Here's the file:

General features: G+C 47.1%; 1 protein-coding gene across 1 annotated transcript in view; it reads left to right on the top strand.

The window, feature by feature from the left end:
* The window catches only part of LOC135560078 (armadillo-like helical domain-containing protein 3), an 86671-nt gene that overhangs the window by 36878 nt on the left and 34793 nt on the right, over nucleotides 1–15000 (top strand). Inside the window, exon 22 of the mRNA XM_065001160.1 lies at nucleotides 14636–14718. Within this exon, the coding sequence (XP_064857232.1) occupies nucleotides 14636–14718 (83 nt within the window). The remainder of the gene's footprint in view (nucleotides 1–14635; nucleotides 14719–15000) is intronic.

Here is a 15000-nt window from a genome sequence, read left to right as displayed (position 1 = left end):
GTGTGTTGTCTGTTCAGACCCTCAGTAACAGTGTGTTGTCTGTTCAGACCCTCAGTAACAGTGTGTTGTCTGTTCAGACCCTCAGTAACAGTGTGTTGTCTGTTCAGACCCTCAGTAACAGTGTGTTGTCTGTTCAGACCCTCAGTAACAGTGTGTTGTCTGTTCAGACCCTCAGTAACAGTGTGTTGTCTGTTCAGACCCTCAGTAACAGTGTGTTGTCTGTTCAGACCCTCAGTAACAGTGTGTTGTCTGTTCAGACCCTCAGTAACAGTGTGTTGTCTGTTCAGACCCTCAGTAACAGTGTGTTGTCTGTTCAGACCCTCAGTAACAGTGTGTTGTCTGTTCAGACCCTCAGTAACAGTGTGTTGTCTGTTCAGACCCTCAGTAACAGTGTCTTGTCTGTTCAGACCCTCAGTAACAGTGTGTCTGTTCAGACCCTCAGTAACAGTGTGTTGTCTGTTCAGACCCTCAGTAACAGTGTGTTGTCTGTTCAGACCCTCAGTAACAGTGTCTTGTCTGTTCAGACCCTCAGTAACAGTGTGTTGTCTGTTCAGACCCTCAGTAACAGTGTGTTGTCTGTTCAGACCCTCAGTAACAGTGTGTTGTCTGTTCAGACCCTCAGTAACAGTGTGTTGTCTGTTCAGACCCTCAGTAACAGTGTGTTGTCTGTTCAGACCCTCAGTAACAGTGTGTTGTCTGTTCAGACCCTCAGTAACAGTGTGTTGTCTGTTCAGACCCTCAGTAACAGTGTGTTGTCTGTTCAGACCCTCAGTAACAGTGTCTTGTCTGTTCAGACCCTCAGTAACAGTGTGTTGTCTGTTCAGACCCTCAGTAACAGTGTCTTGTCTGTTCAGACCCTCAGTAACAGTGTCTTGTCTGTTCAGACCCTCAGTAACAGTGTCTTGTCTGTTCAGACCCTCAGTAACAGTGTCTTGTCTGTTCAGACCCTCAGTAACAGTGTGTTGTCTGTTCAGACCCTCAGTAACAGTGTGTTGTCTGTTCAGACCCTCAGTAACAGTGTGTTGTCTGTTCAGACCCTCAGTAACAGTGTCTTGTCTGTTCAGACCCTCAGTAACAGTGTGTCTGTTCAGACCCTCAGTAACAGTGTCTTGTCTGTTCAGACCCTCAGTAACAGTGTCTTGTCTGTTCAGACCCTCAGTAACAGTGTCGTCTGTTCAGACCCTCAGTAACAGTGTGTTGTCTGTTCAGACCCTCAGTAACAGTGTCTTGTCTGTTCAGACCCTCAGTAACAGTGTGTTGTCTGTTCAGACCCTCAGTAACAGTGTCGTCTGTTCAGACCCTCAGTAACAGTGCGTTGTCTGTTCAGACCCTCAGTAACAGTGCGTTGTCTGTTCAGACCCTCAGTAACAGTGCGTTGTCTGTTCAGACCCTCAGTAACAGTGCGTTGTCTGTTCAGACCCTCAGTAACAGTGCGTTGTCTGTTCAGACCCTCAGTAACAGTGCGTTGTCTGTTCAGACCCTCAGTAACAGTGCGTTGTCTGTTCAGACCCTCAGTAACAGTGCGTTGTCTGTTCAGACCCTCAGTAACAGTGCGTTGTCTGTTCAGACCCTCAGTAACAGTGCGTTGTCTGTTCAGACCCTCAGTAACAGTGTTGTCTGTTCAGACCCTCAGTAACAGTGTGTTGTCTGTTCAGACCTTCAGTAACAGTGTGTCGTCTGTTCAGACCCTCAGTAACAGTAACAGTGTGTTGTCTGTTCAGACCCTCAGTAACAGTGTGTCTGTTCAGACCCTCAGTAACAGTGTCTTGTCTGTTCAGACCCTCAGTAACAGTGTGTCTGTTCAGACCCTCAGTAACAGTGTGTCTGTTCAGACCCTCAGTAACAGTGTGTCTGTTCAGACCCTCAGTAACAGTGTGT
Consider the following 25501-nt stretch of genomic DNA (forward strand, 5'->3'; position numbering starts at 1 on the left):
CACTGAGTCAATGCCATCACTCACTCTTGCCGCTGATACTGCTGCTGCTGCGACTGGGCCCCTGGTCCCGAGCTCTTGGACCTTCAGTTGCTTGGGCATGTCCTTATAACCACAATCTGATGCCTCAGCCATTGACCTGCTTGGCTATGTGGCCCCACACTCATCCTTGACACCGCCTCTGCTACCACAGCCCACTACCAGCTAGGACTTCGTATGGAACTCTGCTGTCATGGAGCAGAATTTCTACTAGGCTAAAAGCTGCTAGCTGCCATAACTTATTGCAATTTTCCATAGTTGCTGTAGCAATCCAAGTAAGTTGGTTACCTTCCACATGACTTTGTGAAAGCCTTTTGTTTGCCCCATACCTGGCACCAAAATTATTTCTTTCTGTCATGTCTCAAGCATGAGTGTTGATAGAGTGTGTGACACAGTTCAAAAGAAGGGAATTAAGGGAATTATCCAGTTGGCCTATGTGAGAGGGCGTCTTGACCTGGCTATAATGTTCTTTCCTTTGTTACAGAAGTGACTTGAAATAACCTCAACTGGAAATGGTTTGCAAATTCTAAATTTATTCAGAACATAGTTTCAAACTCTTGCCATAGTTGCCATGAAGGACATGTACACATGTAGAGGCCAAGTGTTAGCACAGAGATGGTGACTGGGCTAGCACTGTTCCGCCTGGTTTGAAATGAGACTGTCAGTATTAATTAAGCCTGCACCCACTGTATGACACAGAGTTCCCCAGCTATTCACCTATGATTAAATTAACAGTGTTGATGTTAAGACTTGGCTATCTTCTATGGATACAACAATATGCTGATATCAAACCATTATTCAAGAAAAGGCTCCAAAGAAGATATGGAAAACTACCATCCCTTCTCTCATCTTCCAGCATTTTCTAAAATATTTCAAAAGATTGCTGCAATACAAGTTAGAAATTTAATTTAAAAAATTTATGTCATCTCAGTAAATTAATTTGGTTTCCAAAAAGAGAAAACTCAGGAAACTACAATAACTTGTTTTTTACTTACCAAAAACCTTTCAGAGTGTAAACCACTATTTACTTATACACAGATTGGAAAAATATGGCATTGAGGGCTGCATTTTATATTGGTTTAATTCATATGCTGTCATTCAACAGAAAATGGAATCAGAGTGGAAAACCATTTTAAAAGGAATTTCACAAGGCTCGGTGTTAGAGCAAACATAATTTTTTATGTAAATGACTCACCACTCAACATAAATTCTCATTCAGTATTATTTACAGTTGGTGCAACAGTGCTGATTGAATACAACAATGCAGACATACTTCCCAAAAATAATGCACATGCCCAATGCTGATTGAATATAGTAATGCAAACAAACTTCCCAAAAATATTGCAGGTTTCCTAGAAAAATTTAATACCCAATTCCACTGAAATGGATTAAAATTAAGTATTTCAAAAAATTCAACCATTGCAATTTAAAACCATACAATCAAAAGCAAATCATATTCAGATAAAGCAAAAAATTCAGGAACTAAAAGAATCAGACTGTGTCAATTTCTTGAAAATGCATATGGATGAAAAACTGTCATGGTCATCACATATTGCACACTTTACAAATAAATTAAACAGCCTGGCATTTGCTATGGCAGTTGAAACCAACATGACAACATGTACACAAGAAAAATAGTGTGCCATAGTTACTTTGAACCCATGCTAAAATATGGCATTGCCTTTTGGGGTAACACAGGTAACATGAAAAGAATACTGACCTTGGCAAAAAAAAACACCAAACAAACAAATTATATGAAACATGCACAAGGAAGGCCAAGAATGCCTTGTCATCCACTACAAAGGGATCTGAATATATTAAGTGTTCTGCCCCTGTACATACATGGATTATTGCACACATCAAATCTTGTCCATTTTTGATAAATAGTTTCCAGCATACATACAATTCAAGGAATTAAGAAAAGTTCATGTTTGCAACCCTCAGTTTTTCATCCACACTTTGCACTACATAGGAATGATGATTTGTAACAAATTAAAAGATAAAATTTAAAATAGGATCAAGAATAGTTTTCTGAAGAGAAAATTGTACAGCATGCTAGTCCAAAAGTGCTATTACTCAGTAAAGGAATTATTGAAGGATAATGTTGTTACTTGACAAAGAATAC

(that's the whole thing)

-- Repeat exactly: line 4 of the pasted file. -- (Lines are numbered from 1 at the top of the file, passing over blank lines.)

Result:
Here is a 15000-nt window from a genome sequence, read left to right as displayed (position 1 = left end):